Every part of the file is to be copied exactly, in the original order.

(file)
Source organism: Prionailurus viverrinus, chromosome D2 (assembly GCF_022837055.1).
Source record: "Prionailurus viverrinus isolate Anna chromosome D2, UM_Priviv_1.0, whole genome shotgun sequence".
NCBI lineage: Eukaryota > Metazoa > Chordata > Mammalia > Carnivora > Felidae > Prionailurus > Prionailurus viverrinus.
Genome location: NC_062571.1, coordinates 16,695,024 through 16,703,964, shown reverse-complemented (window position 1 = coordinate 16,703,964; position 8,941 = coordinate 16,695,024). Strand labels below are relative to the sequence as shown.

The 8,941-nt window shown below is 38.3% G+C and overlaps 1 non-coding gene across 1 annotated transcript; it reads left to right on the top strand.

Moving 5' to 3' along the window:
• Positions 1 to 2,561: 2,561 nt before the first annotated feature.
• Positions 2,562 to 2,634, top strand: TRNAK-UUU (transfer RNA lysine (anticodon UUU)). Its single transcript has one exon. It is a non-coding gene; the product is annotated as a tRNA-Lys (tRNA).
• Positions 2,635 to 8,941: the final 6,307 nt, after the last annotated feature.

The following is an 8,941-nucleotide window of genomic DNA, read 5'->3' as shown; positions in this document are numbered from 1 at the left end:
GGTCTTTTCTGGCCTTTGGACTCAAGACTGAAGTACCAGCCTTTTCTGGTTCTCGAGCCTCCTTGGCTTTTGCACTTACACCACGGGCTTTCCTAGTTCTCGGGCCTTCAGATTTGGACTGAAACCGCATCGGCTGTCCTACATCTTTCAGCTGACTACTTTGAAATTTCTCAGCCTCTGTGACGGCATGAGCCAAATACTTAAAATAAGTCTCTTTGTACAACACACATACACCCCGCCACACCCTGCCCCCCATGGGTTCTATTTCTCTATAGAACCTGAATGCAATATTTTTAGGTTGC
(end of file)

Source organism: Prionailurus viverrinus, chromosome D2 (assembly GCF_022837055.1).
Source record: "Prionailurus viverrinus isolate Anna chromosome D2, UM_Priviv_1.0, whole genome shotgun sequence".
NCBI lineage: Eukaryota > Metazoa > Chordata > Mammalia > Carnivora > Felidae > Prionailurus > Prionailurus viverrinus.
Genome location: NC_062571.1, coordinates 16,695,024 through 16,703,964, shown reverse-complemented (window position 1 = coordinate 16,703,964; position 8,941 = coordinate 16,695,024). Strand labels below are relative to the sequence as shown.

The 8,941-nt window shown below is 38.3% G+C and overlaps 1 non-coding gene across 1 annotated transcript; it reads left to right on the top strand.

Moving 5' to 3' along the window:
• Positions 1 to 2,561: 2,561 nt before the first annotated feature.
• Positions 2,562 to 2,634, top strand: TRNAK-UUU (transfer RNA lysine (anticodon UUU)). Its single transcript has one exon. It is a non-coding gene; the product is annotated as a tRNA-Lys (tRNA).
• Positions 2,635 to 8,941: the final 6,307 nt, after the last annotated feature.

The following is an 8,941-nucleotide window of genomic DNA, read 5'->3' as shown; positions in this document are numbered from 1 at the left end:
GGTCTTTTCTGGCCTTTGGACTCAAGACTGAAGTACCAGCCTTTTCTGGTTCTCGAGCCTCCTTGGCTTTTGCACTTACACCACGGGCTTTCCTAGTTCTCGGGCCTTCAGATTTGGACTGAAACCGCATCGGCTGTCCTACATCTTTCAGCTGACTACTTTGAAATTTCTCAGCCTCTGTGACGGCATGAGCCAAATACTTAAAATAAGTCTCTTTGTACAACACACATACACCCCGCCACACCCTGCCCCCCATGGGTTCTATTTCTCTATAGAACCTGAATGCAATATTTTTAGGTTGC